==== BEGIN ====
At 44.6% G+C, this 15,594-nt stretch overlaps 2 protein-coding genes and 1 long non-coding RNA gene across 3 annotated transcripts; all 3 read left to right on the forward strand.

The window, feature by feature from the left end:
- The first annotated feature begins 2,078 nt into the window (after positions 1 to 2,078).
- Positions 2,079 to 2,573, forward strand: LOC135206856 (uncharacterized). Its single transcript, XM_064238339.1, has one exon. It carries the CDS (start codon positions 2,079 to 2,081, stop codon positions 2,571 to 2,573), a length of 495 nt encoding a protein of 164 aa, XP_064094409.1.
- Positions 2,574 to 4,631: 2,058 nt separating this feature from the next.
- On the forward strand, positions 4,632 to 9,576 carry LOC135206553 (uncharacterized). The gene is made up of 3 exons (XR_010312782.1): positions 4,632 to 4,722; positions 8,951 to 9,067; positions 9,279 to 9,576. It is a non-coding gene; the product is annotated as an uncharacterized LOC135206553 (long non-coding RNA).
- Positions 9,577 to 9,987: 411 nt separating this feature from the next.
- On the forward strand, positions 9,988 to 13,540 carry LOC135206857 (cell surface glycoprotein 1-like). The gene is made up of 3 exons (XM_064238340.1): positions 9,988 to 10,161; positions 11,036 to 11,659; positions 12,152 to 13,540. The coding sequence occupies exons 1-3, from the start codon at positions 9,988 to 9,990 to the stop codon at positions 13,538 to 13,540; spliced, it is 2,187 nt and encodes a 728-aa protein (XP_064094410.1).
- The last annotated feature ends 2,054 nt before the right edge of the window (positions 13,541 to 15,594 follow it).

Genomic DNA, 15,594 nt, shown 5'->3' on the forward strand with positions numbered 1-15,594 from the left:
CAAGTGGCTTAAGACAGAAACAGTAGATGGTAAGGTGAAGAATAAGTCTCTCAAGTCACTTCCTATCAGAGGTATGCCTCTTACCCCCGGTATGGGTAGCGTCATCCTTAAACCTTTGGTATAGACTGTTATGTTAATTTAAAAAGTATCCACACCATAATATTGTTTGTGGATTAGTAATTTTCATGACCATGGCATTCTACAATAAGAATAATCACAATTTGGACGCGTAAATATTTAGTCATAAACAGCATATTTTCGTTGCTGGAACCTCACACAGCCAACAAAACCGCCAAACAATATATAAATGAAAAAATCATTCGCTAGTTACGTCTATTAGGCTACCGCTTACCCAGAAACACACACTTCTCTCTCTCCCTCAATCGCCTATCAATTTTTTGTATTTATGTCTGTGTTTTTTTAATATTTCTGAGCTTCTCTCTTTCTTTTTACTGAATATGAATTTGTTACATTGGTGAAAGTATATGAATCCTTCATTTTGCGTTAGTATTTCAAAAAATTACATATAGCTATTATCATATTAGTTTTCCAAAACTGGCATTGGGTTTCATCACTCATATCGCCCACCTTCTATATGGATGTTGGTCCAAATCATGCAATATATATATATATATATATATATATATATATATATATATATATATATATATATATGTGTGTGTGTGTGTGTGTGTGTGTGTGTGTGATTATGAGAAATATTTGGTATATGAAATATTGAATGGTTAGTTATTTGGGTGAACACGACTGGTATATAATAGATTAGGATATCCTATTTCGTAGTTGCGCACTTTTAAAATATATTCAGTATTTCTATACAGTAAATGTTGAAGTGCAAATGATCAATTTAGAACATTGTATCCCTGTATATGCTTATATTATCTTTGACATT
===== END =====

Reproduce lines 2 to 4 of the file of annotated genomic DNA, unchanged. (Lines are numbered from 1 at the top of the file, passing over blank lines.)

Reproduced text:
The window, feature by feature from the left end:
- The first annotated feature begins 2,078 nt into the window (after positions 1 to 2,078).
- Positions 2,079 to 2,573, forward strand: LOC135206856 (uncharacterized). Its single transcript, XM_064238339.1, has one exon. It carries the CDS (start codon positions 2,079 to 2,081, stop codon positions 2,571 to 2,573), a length of 495 nt encoding a protein of 164 aa, XP_064094409.1.